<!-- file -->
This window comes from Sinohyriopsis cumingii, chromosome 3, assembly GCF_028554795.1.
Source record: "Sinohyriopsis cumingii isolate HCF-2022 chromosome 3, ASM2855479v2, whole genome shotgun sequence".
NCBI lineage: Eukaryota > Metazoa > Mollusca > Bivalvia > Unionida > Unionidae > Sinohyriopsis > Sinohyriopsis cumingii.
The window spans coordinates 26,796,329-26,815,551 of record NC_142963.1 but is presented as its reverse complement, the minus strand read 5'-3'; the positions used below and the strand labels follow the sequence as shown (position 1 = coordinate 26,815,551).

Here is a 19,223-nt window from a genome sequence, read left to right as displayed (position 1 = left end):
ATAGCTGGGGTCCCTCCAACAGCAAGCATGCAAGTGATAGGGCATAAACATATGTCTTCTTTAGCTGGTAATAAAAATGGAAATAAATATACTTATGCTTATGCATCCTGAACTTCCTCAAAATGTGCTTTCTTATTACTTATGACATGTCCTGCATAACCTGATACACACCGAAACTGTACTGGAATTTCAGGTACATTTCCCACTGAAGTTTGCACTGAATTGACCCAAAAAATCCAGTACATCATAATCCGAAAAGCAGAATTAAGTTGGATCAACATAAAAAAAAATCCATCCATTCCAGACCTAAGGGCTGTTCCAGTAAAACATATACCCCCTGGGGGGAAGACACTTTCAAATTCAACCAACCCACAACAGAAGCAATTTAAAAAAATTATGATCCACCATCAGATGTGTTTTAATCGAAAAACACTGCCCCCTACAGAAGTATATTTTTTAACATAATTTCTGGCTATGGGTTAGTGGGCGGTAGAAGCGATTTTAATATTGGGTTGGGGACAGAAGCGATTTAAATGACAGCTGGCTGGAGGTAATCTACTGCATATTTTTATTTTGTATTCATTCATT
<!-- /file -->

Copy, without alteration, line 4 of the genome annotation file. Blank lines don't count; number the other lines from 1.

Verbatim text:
The window spans coordinates 26,796,329-26,815,551 of record NC_142963.1 but is presented as its reverse complement, the minus strand read 5'-3'; the positions used below and the strand labels follow the sequence as shown (position 1 = coordinate 26,815,551).